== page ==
The three-day expo that ran with the theme, Farming as a Business, Post-Harvest Handling and Value Addition, attracted big and small exhibitors who were showcasing what they can offer to the public.

There were also experts in different fields including poultry, piggery, goats, bee-keeping, coffee growing and value addition, urban and fishing farming, who were training the participants on how they can treat agriculture as a business.

During the event, people benefited from the technologies on display and expert information provided by at least over 500 exhibitors.

With a startup capital of sh95,000, which shall be offered as a form of a loan, Tumusiime mentioned that the beneficiaries will be able to make a net revenue of sh385,000 and more.

In a bid to eradicate poverty among the youth, he mentioned that they shall be given fish to venture into the value chain of wealth creation.

“We have partnered with financial institutions ready to offer loans to any beneficiary who purchases fish. We are looking at how these young people can generate income and improve their quality of life,” he added.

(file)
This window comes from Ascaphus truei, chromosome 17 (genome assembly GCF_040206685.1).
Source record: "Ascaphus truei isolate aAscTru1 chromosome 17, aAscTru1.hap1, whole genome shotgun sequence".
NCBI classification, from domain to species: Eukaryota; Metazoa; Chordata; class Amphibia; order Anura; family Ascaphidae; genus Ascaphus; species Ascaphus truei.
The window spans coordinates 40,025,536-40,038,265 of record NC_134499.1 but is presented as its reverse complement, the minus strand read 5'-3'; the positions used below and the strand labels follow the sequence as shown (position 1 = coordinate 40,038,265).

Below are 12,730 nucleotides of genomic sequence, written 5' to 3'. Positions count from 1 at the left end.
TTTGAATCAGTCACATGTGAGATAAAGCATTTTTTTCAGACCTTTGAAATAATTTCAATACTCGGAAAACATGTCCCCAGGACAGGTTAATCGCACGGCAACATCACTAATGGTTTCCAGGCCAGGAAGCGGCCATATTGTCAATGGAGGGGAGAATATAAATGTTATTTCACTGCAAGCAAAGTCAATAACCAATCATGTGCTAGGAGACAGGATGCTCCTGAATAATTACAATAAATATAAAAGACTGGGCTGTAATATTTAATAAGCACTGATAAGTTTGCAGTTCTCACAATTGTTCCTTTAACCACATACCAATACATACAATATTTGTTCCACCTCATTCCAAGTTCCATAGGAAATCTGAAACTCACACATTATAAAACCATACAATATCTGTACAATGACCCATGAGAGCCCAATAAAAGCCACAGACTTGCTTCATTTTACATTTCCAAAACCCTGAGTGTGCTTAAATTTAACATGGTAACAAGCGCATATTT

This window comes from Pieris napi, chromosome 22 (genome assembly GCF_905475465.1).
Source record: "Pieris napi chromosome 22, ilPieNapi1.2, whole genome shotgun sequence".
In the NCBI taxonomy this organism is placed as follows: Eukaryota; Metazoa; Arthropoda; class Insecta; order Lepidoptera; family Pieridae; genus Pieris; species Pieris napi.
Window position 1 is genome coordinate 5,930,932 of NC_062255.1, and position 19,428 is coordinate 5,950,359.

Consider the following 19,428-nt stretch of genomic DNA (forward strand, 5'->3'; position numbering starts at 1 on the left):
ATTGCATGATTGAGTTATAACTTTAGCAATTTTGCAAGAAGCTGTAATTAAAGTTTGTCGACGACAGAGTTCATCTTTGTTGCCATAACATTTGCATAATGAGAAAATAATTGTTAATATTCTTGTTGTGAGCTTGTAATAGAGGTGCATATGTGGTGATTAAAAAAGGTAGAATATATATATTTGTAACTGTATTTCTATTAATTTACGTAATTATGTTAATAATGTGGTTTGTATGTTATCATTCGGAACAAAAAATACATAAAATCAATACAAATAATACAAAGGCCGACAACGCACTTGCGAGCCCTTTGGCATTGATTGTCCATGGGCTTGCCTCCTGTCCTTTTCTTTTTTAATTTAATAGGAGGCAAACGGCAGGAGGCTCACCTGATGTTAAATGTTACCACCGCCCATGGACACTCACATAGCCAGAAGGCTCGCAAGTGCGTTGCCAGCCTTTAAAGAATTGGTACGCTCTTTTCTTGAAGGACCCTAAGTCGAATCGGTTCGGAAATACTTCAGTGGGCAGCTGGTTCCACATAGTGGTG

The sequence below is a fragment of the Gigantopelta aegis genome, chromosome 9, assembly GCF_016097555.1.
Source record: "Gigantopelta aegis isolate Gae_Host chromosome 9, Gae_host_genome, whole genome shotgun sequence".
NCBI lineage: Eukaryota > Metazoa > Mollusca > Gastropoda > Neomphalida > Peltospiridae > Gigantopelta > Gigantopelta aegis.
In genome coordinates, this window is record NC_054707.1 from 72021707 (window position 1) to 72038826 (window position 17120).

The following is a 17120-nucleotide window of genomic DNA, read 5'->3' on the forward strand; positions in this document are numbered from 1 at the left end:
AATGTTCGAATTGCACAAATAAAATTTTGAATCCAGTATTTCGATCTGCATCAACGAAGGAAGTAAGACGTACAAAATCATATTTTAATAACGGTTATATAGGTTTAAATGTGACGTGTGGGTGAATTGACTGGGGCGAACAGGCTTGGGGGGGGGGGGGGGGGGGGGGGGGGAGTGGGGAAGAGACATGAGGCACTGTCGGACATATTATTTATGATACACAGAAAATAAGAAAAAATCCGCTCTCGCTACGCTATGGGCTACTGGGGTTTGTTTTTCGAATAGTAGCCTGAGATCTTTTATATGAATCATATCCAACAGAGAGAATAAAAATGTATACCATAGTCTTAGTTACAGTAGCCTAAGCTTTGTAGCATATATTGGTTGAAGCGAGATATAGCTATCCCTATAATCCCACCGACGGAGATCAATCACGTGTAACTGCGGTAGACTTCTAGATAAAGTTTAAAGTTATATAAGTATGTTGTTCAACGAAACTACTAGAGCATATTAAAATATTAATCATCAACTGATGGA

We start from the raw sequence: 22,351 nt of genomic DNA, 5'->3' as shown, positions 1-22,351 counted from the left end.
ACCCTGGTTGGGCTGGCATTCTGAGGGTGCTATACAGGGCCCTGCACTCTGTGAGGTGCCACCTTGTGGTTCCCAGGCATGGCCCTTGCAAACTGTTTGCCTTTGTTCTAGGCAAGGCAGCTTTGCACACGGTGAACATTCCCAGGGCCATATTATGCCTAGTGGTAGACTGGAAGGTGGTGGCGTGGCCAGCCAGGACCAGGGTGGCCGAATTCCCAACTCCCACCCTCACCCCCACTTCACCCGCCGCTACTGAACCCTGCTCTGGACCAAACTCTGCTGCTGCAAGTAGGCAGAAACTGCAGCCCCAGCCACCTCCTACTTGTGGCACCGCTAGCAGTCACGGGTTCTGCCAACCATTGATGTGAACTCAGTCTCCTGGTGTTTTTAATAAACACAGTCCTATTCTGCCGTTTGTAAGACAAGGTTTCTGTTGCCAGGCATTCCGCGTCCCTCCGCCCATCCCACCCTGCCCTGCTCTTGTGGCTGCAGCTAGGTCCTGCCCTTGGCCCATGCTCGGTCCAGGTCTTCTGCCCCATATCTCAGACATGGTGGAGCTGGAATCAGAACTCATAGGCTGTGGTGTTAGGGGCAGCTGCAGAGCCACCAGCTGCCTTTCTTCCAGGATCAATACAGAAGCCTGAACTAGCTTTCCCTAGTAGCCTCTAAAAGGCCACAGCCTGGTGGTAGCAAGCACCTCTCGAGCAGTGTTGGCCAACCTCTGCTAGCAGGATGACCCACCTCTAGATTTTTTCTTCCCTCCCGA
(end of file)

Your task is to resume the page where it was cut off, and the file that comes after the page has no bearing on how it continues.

Tumusiime said YAYELO will partner with Community Based Organisations (CBOs) that are well structured to registered vulnerable youth, who will access these loans.

While serving spicy fish to the expo goers at their stall on Sunday, Tumusiime said with 78% of the population below 30 years, there is need for all stakeholders to find possible ways to solve the unemployment burden that has become a biting issue.

The Uganda Bureau of Standards 2017 figures indicate that the unemployment rate standards in Uganda are at 9.2% nationally while youth unemployment stands at 13%.

While serving spicy fish to the expo goers at their stall on Sunday, Tumusiime said with 78% of the population below 30 years, there is need for all stakeholders to find possible ways to solve the unemployment burden that has become a biting issue.

The same report shows that 41% or 3.8 million youth are not in Employment Education Training (NEET).

That said, it is worrying to note that 70% of Uganda’s population are youth below the age of 30.

Source: New Vision